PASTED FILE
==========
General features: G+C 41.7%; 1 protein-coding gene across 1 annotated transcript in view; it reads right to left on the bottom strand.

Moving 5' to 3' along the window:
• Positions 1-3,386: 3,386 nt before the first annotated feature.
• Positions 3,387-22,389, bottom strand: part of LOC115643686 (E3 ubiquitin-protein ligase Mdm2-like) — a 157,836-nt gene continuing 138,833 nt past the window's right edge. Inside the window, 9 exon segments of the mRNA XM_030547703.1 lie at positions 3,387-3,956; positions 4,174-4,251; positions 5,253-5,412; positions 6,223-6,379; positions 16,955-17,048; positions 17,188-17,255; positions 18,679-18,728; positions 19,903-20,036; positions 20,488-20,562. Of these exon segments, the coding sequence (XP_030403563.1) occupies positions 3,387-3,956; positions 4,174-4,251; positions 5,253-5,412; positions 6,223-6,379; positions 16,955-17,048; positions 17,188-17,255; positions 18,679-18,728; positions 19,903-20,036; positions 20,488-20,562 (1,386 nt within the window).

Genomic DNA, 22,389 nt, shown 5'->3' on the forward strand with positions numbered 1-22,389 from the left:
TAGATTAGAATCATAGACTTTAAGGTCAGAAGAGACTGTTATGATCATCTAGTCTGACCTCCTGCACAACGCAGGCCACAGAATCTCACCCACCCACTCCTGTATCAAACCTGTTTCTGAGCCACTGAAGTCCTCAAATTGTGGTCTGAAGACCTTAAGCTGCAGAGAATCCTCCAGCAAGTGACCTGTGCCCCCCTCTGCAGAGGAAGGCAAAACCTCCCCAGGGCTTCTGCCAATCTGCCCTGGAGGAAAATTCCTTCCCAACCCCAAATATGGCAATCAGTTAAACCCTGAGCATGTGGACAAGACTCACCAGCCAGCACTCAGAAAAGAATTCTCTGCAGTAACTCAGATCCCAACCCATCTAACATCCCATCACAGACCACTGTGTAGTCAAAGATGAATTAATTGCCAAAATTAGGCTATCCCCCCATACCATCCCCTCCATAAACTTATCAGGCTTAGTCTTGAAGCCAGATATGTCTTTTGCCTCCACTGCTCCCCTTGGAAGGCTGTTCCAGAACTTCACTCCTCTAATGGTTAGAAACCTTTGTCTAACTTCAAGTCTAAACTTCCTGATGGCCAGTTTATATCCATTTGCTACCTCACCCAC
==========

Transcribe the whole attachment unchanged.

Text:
General features: G+C 41.7%; 1 protein-coding gene across 1 annotated transcript in view; it reads right to left on the bottom strand.

Moving 5' to 3' along the window:
• Positions 1-3,386: 3,386 nt before the first annotated feature.
• Positions 3,387-22,389, bottom strand: part of LOC115643686 (E3 ubiquitin-protein ligase Mdm2-like) — a 157,836-nt gene continuing 138,833 nt past the window's right edge. Inside the window, 9 exon segments of the mRNA XM_030547703.1 lie at positions 3,387-3,956; positions 4,174-4,251; positions 5,253-5,412; positions 6,223-6,379; positions 16,955-17,048; positions 17,188-17,255; positions 18,679-18,728; positions 19,903-20,036; positions 20,488-20,562. Of these exon segments, the coding sequence (XP_030403563.1) occupies positions 3,387-3,956; positions 4,174-4,251; positions 5,253-5,412; positions 6,223-6,379; positions 16,955-17,048; positions 17,188-17,255; positions 18,679-18,728; positions 19,903-20,036; positions 20,488-20,562 (1,386 nt within the window).

Genomic DNA, 22,389 nt, shown 5'->3' on the forward strand with positions numbered 1-22,389 from the left:
TAGATTAGAATCATAGACTTTAAGGTCAGAAGAGACTGTTATGATCATCTAGTCTGACCTCCTGCACAACGCAGGCCACAGAATCTCACCCACCCACTCCTGTATCAAACCTGTTTCTGAGCCACTGAAGTCCTCAAATTGTGGTCTGAAGACCTTAAGCTGCAGAGAATCCTCCAGCAAGTGACCTGTGCCCCCCTCTGCAGAGGAAGGCAAAACCTCCCCAGGGCTTCTGCCAATCTGCCCTGGAGGAAAATTCCTTCCCAACCCCAAATATGGCAATCAGTTAAACCCTGAGCATGTGGACAAGACTCACCAGCCAGCACTCAGAAAAGAATTCTCTGCAGTAACTCAGATCCCAACCCATCTAACATCCCATCACAGACCACTGTGTAGTCAAAGATGAATTAATTGCCAAAATTAGGCTATCCCCCCATACCATCCCCTCCATAAACTTATCAGGCTTAGTCTTGAAGCCAGATATGTCTTTTGCCTCCACTGCTCCCCTTGGAAGGCTGTTCCAGAACTTCACTCCTCTAATGGTTAGAAACCTTTGTCTAACTTCAAGTCTAAACTTCCTGATGGCCAGTTTATATCCATTTGCTACCTCACCCAC